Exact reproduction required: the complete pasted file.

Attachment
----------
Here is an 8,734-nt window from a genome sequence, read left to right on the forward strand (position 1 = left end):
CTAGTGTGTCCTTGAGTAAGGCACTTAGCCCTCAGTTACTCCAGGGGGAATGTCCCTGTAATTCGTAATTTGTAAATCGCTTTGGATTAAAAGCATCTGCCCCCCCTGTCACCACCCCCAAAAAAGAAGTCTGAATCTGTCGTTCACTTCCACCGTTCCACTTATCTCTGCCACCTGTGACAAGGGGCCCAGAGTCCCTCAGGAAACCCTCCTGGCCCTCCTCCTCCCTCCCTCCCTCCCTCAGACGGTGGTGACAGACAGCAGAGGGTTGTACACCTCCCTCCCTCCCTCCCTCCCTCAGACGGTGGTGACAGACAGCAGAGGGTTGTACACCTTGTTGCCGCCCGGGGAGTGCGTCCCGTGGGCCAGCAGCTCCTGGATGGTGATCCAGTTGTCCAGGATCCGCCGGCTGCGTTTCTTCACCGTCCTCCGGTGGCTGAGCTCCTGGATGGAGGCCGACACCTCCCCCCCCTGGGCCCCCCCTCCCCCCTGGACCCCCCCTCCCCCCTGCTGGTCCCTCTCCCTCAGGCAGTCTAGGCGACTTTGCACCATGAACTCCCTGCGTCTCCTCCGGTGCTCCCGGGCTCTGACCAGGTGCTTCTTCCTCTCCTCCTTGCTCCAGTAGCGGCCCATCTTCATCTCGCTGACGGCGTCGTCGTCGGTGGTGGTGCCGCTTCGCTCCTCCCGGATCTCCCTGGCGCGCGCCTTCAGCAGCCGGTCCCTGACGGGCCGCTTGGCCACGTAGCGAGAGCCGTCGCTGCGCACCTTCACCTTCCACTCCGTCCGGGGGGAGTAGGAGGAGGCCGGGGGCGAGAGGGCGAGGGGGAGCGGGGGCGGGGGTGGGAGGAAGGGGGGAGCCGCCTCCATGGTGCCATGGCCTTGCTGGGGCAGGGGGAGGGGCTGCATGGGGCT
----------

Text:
Here is an 8,734-nt window from a genome sequence, read left to right on the forward strand (position 1 = left end):
CTAGTGTGTCCTTGAGTAAGGCACTTAGCCCTCAGTTACTCCAGGGGGAATGTCCCTGTAATTCGTAATTTGTAAATCGCTTTGGATTAAAAGCATCTGCCCCCCCTGTCACCACCCCCAAAAAAGAAGTCTGAATCTGTCGTTCACTTCCACCGTTCCACTTATCTCTGCCACCTGTGACAAGGGGCCCAGAGTCCCTCAGGAAACCCTCCTGGCCCTCCTCCTCCCTCCCTCCCTCCCTCAGACGGTGGTGACAGACAGCAGAGGGTTGTACACCTCCCTCCCTCCCTCCCTCCCTCAGACGGTGGTGACAGACAGCAGAGGGTTGTACACCTTGTTGCCGCCCGGGGAGTGCGTCCCGTGGGCCAGCAGCTCCTGGATGGTGATCCAGTTGTCCAGGATCCGCCGGCTGCGTTTCTTCACCGTCCTCCGGTGGCTGAGCTCCTGGATGGAGGCCGACACCTCCCCCCCCTGGGCCCCCCCTCCCCCCTGGACCCCCCCTCCCCCCTGCTGGTCCCTCTCCCTCAGGCAGTCTAGGCGACTTTGCACCATGAACTCCCTGCGTCTCCTCCGGTGCTCCCGGGCTCTGACCAGGTGCTTCTTCCTCTCCTCCTTGCTCCAGTAGCGGCCCATCTTCATCTCGCTGACGGCGTCGTCGTCGGTGGTGGTGCCGCTTCGCTCCTCCCGGATCTCCCTGGCGCGCGCCTTCAGCAGCCGGTCCCTGACGGGCCGCTTGGCCACGTAGCGAGAGCCGTCGCTGCGCACCTTCACCTTCCACTCCGTCCGGGGGGAGTAGGAGGAGGCCGGGGGCGAGAGGGCGAGGGGGAGCGGGGGCGGGGGTGGGAGGAAGGGGGGAGCCGCCTCCATGGTGCCATGGCCTTGCTGGGGCAGGGGGAGGGGCTGCATGGGGCT